“The Fulton County Board of Elections and Registration is engaged and helping to drive those improvements,” the report says. “Replacing the board would not be helpful and would in fact hinder the ongoing improvements to Fulton County elections.”

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“Despite mail voting changes, ballot rejections remain relatively low in 2022 midterms”


Hundreds of thousands of mail ballots were rejected across the country during the 2022 general election, according to a state-by-state analysis by NPR. That’s about 1% of ballots that were returned to election officials, a rate similar to prior years.

The analysis, which drew primarily from states that track ballot rejections on a statewide basis, provides an incomplete picture. That’s because many states don’t track this information at the state level, and other states that do track ballot rejections statewide told NPR that their data were not ready to be shared.

For example, Illinois had shared data with NPR that showed a far higher rejection rate than other states’. When asked about it, Illinois officials retracted the data and said they needed more time for the final numbers….

In some cases, however, these new rules did lead to a sharp rise in ballot rejections. For example, after new ID requirements went into effect in Texas, the state had an unprecedented share of mail ballots rejected in the following election. During the state’s March primary last year, more than 12% of mail ballots were rejected. The overwhelming share of those ballots were tossed out because voters completely missed the part of the return envelope that required a driver’s license number or partial Social Security number. This was a stark increase from previous elections. In 2020, Texas had a 0.8% mail ballot rejection rate; in 2018 it was 1.7%.

During the 2022 general election, though, the statewide mail ballot rejection rate in Texas was 2.7% — higher than other states but far lower than the primaries. State officials attribute the drop to design changes to the ballot and efforts to educate voters.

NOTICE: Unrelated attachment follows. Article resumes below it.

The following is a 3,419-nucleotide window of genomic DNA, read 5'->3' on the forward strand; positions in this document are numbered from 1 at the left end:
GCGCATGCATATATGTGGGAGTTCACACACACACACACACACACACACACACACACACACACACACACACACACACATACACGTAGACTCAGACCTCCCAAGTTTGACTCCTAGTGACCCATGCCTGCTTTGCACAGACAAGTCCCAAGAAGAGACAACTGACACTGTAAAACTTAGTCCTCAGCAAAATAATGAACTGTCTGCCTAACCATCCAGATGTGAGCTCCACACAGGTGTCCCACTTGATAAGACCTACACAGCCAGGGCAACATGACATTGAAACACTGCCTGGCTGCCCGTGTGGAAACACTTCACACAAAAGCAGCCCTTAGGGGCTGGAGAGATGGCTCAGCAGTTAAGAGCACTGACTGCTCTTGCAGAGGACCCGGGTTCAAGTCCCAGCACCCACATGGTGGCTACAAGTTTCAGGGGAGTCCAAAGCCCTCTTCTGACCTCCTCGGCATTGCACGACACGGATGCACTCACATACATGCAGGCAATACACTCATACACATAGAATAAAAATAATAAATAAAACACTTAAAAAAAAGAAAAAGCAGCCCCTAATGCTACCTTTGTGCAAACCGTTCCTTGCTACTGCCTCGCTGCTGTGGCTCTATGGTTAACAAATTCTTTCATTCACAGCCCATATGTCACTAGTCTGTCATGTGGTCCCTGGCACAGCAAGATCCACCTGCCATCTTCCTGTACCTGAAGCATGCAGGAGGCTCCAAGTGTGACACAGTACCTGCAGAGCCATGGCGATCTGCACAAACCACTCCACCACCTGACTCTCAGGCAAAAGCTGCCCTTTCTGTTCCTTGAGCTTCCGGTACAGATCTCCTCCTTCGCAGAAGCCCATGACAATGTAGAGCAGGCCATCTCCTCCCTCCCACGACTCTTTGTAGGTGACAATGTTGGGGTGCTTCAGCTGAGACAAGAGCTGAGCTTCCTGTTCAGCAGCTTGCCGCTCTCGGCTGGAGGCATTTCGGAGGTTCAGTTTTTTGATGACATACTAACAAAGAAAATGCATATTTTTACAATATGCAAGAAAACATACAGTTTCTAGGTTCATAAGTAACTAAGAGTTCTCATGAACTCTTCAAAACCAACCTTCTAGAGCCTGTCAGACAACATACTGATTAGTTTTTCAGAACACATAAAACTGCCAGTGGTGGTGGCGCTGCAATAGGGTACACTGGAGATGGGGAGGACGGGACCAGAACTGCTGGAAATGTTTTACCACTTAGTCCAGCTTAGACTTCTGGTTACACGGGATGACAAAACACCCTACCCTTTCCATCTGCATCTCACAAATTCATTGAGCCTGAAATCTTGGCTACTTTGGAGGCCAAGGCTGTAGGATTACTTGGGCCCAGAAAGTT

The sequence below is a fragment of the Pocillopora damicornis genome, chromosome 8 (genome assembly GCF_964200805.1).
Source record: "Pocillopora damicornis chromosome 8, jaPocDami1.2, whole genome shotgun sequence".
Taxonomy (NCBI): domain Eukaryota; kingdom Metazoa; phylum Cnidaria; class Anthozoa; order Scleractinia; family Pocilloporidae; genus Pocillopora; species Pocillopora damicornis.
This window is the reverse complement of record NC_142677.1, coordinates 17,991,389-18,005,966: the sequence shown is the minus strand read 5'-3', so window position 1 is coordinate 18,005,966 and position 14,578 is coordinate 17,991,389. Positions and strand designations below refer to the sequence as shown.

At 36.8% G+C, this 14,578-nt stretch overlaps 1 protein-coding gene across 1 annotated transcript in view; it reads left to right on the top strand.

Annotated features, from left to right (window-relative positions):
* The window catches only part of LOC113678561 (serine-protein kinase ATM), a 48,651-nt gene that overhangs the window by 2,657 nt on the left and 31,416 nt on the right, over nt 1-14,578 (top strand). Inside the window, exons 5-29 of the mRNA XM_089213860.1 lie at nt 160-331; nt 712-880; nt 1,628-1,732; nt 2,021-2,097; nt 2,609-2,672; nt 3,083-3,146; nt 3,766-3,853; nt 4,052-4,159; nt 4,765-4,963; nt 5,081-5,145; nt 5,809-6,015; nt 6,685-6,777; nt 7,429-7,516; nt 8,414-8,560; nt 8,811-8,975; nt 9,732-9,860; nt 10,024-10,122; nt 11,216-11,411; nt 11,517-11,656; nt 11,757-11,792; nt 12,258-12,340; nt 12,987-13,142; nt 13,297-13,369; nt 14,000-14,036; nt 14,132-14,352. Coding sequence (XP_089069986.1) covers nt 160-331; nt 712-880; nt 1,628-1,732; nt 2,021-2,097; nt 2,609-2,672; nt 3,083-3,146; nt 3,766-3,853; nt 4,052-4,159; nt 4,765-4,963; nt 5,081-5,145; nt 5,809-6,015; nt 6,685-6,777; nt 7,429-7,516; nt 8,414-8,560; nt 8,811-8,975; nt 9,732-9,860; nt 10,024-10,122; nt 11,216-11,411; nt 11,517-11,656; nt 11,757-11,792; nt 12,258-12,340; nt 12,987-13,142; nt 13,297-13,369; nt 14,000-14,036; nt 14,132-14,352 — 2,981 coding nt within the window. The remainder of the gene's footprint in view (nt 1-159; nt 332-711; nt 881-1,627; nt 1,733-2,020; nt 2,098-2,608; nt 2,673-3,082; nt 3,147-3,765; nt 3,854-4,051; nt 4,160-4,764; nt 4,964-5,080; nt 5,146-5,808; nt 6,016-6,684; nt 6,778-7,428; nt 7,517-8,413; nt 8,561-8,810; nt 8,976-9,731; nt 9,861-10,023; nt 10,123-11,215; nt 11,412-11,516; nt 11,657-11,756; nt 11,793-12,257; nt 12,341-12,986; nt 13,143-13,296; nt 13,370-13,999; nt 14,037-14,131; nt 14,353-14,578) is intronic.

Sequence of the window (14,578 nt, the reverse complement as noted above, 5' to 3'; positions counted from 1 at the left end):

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“New Report on Enhancing Security and Integrity Through Rethinking Election Funding”

Ryan Williamson at Electionline:

A recent report published by the R Street Institute highlights the need for improved election funding and offers suggestions on how to address funding shortfalls while improving election security and integrity. Though the 2022 midterm elections were secure and largely incident-free, many threats remain, especially as presidential elections draw more attention and voters. Therefore, it is not too early to begin supporting efforts to ensure safe and secure elections in 2024 through better funding.

Elections cost billions of dollars, and the price will only increase in future cycles. Unfortunately, elections in many jurisdictions are insufficiently funded, but there is general approval for the federal government to increase its support for elections. Around three in four election administrators of all political leanings would like to see more support from the federal government. And more than three in five people support the federal government providing $500 million per year in election funds. This would represent a marked improvement over recent history, in which the federal government has appropriated funds amounting to less than one-tenth of the cost of elections since 2018.

While it is important that Congress provided for some election security grants in the recent omnibus legislation, this irregular, unpredictable approach to funding is not ideal. Election offices around the country would benefit more from a reliable stream of funds that allows them to plan and budget according to their specific jurisdictional needs. And by providing funding well in advance of elections, offices would not have to give as much weight to the expediency of solutions and could instead give even greater consideration to cost and effectiveness. Regular funding also has the benefit of reducing the need for emergency spending when new, unforeseen issues such as a pandemic arise.

With these things in mind, the report offers the following recommendations. …

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“Elections director in Pinal County got $25,000 bonus after reporting inaccurate results”

Jen Fifield for Votebeat:

Pinal County’s outgoing elections director collected a $25,000 bonus for running a smooth election despite reporting final results with significant inaccuracies, including around 500 uncounted votes in the neck-and-neck attorney general race.

Virginia Ross, the former county recorder brought in to oversee the election on a short-term contract, either did not catch the mistakes or failed to disclose them before the results were certified in November, according to county officials.